Camp Lamoille Eyes Phase 3 With County Lease

ELKO – The final phase of rebuilding from the ashes of Camp Lamoille could begin this year, as Elko County has leased the buildings for three years, which will help the Elko Lions Club complete the project.

Cabins and a new kitchen and dining room are ready for the final stage that would bring Camp Lamoille back to full operations after it was destroyed in the Range 2 Fire on September 30, 2018.

The lease comes several months after the camp has recouped many of its seasonal reserves after completing a roofed pavilion and cooking prep area, Camp Lamoille President Chuck Stout said.

Stout explained that the first two phases of the Camp’s rebuild were the result of fundraising and volunteers donating labor and materials.

Through those efforts, the club was able to install new power and water lines, renovate the restroom and shower building that was destroyed eight months after the fire, create 14 new RV spaces with power and water hookups, and build the pavilion about the site. of the Warner Whipple Lodge.

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However, the next and final phase was “out of reach” of what the Lions Club could afford and build with volunteer labor, Stout explained. Insurance was also a factor.

“We realized that even if we had enough money to build the structures, we didn’t earn enough annually from our Camp income to secure the site,” he said. “Our insurance estimates for all buildings ranged from $25,000 to $30,000 per year for accident and fire. We didn’t make that kind of money.”

In 2019, estimates called for $1 million to rebuild the Camp and around $600,000 for the third phase. Two years later, Stout said cost projections had almost doubled due to problems with the supply chain and inflation.

After the club approached Elko County for ARPA and grant funding, a partnership developed through the Lions and the county “where we will continue to maintain and run the camp. We will take the grant money that was offered to us and We will build the dining room and kitchen.”

“Once it’s complete, we’ll sell all of the buildings, not the lease or land, to the County for $1. They, in turn, will insure all of those buildings and put them on their insurance, which will be considerably lower than what we could get,” Stout continued.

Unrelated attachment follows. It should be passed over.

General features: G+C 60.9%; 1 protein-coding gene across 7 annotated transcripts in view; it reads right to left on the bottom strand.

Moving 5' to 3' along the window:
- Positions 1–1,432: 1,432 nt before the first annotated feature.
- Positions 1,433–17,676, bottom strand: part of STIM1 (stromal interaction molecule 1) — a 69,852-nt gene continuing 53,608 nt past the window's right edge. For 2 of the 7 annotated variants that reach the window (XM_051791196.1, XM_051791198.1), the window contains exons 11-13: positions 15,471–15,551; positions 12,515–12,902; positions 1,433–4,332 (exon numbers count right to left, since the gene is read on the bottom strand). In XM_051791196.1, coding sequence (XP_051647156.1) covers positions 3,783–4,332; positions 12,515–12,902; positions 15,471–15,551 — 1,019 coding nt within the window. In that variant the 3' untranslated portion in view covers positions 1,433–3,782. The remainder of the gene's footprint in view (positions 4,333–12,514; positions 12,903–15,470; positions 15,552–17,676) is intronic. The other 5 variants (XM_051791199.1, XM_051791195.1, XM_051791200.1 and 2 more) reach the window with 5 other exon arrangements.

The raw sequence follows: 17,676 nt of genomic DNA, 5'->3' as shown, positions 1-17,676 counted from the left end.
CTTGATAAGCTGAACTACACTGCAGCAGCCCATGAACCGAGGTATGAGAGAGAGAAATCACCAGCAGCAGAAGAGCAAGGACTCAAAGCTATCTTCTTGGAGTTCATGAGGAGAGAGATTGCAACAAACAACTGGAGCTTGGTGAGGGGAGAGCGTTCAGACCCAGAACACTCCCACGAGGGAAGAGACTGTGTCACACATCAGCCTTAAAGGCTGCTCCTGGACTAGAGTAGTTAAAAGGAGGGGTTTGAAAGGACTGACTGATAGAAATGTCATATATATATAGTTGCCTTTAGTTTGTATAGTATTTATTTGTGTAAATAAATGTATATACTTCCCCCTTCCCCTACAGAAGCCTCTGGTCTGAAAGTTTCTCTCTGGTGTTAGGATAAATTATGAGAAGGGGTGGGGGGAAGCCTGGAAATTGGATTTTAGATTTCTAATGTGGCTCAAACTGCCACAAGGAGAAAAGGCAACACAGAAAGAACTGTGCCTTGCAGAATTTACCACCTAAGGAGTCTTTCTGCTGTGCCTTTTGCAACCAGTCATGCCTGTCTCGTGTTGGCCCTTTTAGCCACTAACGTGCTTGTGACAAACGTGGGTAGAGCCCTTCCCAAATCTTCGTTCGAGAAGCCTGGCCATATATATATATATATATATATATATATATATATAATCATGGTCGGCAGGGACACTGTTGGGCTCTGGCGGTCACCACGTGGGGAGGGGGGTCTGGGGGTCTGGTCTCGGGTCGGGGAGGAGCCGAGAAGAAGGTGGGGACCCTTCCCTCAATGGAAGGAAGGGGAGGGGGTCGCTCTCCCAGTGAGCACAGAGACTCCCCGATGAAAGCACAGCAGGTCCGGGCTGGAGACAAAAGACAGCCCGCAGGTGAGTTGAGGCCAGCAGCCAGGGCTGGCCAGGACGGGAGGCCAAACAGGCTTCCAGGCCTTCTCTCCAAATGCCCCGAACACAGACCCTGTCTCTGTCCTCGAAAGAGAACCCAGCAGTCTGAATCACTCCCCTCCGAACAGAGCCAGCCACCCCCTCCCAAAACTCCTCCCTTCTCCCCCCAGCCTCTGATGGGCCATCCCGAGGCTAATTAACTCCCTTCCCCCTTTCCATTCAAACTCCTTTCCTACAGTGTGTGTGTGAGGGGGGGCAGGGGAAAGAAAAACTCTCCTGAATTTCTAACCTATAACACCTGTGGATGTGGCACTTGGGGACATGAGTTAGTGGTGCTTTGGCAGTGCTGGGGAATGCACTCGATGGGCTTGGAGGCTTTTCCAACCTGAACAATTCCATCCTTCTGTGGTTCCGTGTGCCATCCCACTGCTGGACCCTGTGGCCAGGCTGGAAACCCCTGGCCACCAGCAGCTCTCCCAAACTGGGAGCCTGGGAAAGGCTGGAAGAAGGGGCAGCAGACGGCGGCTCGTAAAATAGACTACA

The agreement also causes the Lions Club to pay the cost of the insurance premium to the County each year.

Stout stressed that the Lions Club would continue to operate the camp without any help from Elko County, which will only own the buildings.

“We still have sole use,” Stout said. “We will be the owners. The county will have no say in how we run the buildings, rent them or anything like that.”

He added that the three-year contract also allows for a “finish line for construction” of the last few buildings.

Despite the fire, Camp Lamoille remains a popular destination for families who rent it annually. Stout said that four years after the fire, the camp reached 70% occupancy last summer, mostly from “historic tenants” who reserve the outdoor venue each summer for events, including reunions and weddings.

“Many of our traditionally longstanding customers are interested in coming back, even more so than last year,” he reported.

Additionally, the Rotary Club rented the Campground for its first Renaissance Fair last fall, with another Fair planned for this summer.

“The future looks bright for Camp Lamoille,” Stout said.

Last week, the Elko County Board of Commissioners unanimously approved the lease, which provides that Elko County will lease Camp Lamoille for three years with the option of a two-year extension.

The Lions Club also agreed to be responsible for all ongoing Camp maintenance and repairs and property taxes in exchange for the County providing property insurance.

Elko County Administrator Amanda Osborne explained that the insurance needed to be in the name of the county as a reason for the property transfer.

Elko County Commissioner and Lions Club member Delmo Andreozzi told the board that much work had been done to rebuild Camp and thanked the individuals and organizations that had contributed to the Club’s efforts.